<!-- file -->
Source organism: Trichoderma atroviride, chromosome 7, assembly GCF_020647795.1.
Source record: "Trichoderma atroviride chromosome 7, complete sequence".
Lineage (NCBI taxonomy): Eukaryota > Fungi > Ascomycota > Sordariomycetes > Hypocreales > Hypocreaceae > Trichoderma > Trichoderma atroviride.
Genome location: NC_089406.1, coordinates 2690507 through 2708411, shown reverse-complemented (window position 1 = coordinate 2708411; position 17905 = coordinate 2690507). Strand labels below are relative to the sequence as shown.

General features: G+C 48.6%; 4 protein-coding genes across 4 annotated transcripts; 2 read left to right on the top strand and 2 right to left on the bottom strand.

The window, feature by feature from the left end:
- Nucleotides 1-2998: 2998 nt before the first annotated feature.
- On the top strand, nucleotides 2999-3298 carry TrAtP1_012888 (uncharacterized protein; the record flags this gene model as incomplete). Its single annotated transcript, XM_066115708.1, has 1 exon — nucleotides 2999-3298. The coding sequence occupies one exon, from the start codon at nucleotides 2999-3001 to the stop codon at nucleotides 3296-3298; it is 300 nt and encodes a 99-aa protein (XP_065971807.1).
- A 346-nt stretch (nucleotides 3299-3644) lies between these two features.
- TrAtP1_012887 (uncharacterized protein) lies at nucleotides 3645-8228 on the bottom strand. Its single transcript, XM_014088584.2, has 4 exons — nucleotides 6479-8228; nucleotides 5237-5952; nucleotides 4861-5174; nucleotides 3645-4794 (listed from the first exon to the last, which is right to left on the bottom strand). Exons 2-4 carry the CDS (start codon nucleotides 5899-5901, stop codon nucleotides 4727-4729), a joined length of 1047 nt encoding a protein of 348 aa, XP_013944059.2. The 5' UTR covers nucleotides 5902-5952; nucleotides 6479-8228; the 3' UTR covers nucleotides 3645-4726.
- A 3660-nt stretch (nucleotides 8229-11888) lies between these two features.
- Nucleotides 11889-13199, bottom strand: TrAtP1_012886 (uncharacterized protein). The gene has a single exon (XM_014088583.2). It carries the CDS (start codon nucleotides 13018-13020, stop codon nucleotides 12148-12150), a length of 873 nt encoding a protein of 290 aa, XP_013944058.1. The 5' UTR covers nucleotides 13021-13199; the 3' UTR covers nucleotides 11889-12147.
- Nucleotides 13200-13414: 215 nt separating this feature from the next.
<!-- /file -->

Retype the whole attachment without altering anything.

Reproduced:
Source organism: Trichoderma atroviride, chromosome 7, assembly GCF_020647795.1.
Source record: "Trichoderma atroviride chromosome 7, complete sequence".
Lineage (NCBI taxonomy): Eukaryota > Fungi > Ascomycota > Sordariomycetes > Hypocreales > Hypocreaceae > Trichoderma > Trichoderma atroviride.
Genome location: NC_089406.1, coordinates 2690507 through 2708411, shown reverse-complemented (window position 1 = coordinate 2708411; position 17905 = coordinate 2690507). Strand labels below are relative to the sequence as shown.

General features: G+C 48.6%; 4 protein-coding genes across 4 annotated transcripts; 2 read left to right on the top strand and 2 right to left on the bottom strand.

The window, feature by feature from the left end:
- Nucleotides 1-2998: 2998 nt before the first annotated feature.
- On the top strand, nucleotides 2999-3298 carry TrAtP1_012888 (uncharacterized protein; the record flags this gene model as incomplete). Its single annotated transcript, XM_066115708.1, has 1 exon — nucleotides 2999-3298. The coding sequence occupies one exon, from the start codon at nucleotides 2999-3001 to the stop codon at nucleotides 3296-3298; it is 300 nt and encodes a 99-aa protein (XP_065971807.1).
- A 346-nt stretch (nucleotides 3299-3644) lies between these two features.
- TrAtP1_012887 (uncharacterized protein) lies at nucleotides 3645-8228 on the bottom strand. Its single transcript, XM_014088584.2, has 4 exons — nucleotides 6479-8228; nucleotides 5237-5952; nucleotides 4861-5174; nucleotides 3645-4794 (listed from the first exon to the last, which is right to left on the bottom strand). Exons 2-4 carry the CDS (start codon nucleotides 5899-5901, stop codon nucleotides 4727-4729), a joined length of 1047 nt encoding a protein of 348 aa, XP_013944059.2. The 5' UTR covers nucleotides 5902-5952; nucleotides 6479-8228; the 3' UTR covers nucleotides 3645-4726.
- A 3660-nt stretch (nucleotides 8229-11888) lies between these two features.
- Nucleotides 11889-13199, bottom strand: TrAtP1_012886 (uncharacterized protein). The gene has a single exon (XM_014088583.2). It carries the CDS (start codon nucleotides 13018-13020, stop codon nucleotides 12148-12150), a length of 873 nt encoding a protein of 290 aa, XP_013944058.1. The 5' UTR covers nucleotides 13021-13199; the 3' UTR covers nucleotides 11889-12147.
- Nucleotides 13200-13414: 215 nt separating this feature from the next.